P: Can you name a few people that you've produce music for?
SOD: Kenny Dust, Dziko, Rich Blk, Lyric L, Enji, ShortMan, Velvet Liberation, Floetic Lara, Ray Estaire, Shanai St Omer, Jocelyn Brown, Gemma Weekes, 3rdStream Orchestra, Beyonder, Phenzwaan
P: How did your group Velvet Liberation come to be and what's going on with the album which I'm dying to hear?
SOD: I met Dziko aka Shepherd Manyika through Floetic Lara. He came by the studio one day and we creatively hit off straight away. As a singer/songwriter and producer he had a sixth sense as to how I worked in the studio and we would bounce ideas of each other and experiment with fusion. We found a way to translate our diaspora - his Malawian roots and my Nigerian heritage. Ray Estaire came into the mix after we recorded a few tracks. Her vocals and energy was amazing. An instant fit. We became a trio and Velvet Liberation was born. Myself and Dziko are working on a new Velvet album at the moment. It's been a few years since the last Velvet EP so the evolution and journey is apparent in the new sound. So hopefully early 2014 should be the release date.
P: As you know I like to expose music that I feel people should get to know and when I met you thought Kenny Dust and find out that you produced Lyric L's "Ooh U & I" and heard your stuff I had to stress you by putting out your Son Of Dan mixtapes. How did you feel listening to your stuff back to back?
SOD: It was interesting listening to that first mixtape as it was mainly a collection of tracks that were gathering dust and needed airing. I had always been caught up producing for other people and never really had the time to start my own project. So that collection represented the different stages that I'd been making music for myself over the last 10 years...many memories.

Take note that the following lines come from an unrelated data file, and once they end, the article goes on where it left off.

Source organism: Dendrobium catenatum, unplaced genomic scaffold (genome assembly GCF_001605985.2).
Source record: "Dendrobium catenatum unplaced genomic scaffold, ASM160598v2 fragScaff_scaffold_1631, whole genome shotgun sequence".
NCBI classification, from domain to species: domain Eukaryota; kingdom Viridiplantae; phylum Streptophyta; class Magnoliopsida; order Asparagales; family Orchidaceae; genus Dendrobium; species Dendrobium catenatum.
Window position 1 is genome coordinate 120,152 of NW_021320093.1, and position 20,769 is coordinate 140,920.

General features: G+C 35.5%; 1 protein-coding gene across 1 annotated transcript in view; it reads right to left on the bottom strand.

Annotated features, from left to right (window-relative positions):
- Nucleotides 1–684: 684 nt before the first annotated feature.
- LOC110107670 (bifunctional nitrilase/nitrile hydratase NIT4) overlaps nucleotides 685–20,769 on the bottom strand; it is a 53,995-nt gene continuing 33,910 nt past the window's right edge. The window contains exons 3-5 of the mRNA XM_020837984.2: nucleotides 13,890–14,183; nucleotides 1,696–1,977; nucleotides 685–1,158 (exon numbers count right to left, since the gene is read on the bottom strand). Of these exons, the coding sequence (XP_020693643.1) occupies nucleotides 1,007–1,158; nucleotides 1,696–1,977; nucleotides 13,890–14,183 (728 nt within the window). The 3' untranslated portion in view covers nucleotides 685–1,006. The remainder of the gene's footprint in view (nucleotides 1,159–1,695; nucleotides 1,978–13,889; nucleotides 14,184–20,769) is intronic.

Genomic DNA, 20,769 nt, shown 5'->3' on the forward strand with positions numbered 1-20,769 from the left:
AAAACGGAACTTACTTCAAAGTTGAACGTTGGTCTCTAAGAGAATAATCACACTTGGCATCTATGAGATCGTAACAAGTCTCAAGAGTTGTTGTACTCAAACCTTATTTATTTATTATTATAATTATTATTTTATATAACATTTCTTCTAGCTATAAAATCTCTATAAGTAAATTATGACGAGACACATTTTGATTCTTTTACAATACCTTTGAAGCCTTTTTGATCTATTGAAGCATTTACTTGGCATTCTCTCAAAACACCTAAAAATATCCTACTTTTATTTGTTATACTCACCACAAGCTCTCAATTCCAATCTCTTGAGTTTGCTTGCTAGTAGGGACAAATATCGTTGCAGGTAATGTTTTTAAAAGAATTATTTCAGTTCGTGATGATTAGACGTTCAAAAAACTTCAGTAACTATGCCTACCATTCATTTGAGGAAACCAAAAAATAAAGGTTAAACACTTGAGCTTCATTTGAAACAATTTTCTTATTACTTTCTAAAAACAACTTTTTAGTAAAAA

P: Is Lyric L back together with her boyfriend?
SOD: That's a conversation you'd need to have with L!
P: Your the founder of 3rd Steam. Can you tell me whose who and what roll do they play?
SOD: 3rdStream is a collective/community of musicians, producers, songwriters, visual artists & short film directors. There are many, many members of the collective but the core members are myself, Dziko, Kenny Dust & Enji Malone. As a new collective we are currently completing collaborative albums, EPs & singles. We are hoping to launch our interactive community website and music in May 2013.
P: So tell me which 5 dream artist would you like to produce for?
I have to ask you this... Who was the most difficult person you had to work/produced for?
SOD: Wow, dream artists..I'm assuming you mean alive so Sade, Barbara Tucker, Cassandra Wilson, Georgia Anne Muldrow & Massive Attack. Five's not enough! No difficult artists thus far.
P: Last Question. What will we be expecting in the future from you?
SOD: The future is a 3rdStream one. At the moment I'm involved with the completion of projects by Kenny Dust, Enji, Rich Blk, 3rdStream Orchestra and Dziko. Plus we're near completion of the website which will be a great hub for like minded creatives to meet, network and collaborate. Also, my first EP will be out in April. It'll be a precursor to my album
Check Out SON OF DAN's The Oran Project

Check Out SON OF DAN Vol 1 mixed by Psykhomantus
Check Out SON OF DAN Vol 2: SUMMER OF DAN mixed by Psykhomantus

3rd Stream Interview No.1: Kenny Dust

3rd Stream Interview No.1: Kenny Dust

Psykhomantus: Okay, so first question. When did you  fall  in love with Hip Hop. Lol! ?